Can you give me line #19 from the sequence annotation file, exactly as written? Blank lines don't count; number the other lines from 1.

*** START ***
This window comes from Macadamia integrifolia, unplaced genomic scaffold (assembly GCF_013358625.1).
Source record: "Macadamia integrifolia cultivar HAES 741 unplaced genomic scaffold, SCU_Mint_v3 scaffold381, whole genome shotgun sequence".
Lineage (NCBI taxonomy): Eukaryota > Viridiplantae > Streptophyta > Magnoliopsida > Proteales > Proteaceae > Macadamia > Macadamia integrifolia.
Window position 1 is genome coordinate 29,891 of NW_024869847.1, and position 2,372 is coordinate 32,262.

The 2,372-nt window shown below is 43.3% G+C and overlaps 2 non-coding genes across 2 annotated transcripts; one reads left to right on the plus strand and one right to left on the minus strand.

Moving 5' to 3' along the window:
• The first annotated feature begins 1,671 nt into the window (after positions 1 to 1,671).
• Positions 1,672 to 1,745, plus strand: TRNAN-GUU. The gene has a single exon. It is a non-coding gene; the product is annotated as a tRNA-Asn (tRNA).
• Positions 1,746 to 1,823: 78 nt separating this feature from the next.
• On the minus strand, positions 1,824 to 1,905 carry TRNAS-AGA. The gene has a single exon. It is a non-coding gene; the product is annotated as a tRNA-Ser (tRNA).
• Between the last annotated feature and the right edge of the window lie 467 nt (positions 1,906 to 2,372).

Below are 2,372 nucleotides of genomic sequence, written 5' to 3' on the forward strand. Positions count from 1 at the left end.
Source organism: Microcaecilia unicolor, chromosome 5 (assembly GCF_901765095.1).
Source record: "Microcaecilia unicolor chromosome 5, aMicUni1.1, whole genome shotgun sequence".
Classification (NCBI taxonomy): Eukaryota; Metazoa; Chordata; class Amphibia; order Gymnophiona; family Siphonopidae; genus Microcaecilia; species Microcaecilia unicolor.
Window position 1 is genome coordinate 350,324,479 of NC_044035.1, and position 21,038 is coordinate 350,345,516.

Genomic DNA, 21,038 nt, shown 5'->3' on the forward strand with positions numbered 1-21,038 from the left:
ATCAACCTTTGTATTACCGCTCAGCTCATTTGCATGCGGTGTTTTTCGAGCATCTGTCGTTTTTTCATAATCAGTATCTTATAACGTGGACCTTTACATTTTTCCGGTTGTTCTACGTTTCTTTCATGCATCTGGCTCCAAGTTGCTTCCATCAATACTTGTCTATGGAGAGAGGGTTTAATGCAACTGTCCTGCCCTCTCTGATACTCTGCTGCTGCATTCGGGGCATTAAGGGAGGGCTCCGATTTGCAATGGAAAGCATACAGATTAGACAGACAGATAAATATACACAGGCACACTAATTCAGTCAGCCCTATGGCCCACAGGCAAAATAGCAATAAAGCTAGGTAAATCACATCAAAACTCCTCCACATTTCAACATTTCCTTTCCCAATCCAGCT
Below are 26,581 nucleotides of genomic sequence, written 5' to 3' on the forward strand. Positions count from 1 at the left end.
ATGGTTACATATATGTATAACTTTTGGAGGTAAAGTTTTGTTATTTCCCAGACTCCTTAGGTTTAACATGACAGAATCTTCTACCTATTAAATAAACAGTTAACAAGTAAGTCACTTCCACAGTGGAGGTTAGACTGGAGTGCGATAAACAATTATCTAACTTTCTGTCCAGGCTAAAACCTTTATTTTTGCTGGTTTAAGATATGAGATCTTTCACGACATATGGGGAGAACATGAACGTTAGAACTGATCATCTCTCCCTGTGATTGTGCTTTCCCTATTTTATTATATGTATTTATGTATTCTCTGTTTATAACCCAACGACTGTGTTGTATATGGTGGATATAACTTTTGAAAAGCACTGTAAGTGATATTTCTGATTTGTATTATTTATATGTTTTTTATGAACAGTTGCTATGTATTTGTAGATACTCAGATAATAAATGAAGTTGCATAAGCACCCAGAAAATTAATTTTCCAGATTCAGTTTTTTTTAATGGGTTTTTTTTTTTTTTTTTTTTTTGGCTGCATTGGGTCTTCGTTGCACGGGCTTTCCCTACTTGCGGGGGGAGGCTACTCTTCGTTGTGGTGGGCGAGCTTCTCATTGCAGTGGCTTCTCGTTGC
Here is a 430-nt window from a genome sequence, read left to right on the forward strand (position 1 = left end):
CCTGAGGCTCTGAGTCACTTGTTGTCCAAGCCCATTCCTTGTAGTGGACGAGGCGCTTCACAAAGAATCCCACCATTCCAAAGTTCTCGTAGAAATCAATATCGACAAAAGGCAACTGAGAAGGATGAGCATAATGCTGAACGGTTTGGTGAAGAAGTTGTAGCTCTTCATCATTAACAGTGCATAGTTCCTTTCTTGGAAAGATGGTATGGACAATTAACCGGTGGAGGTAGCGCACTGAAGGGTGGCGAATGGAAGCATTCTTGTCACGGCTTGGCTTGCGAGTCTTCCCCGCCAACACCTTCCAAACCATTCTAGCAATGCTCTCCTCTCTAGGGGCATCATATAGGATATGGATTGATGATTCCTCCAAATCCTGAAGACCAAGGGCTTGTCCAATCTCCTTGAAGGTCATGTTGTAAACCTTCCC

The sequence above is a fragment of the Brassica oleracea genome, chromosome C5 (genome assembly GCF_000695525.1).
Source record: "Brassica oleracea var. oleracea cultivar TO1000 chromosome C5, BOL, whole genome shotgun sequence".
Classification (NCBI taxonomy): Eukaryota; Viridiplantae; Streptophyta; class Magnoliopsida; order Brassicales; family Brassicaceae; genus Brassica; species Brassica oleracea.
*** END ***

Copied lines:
Below are 26,581 nucleotides of genomic sequence, written 5' to 3' on the forward strand. Positions count from 1 at the left end.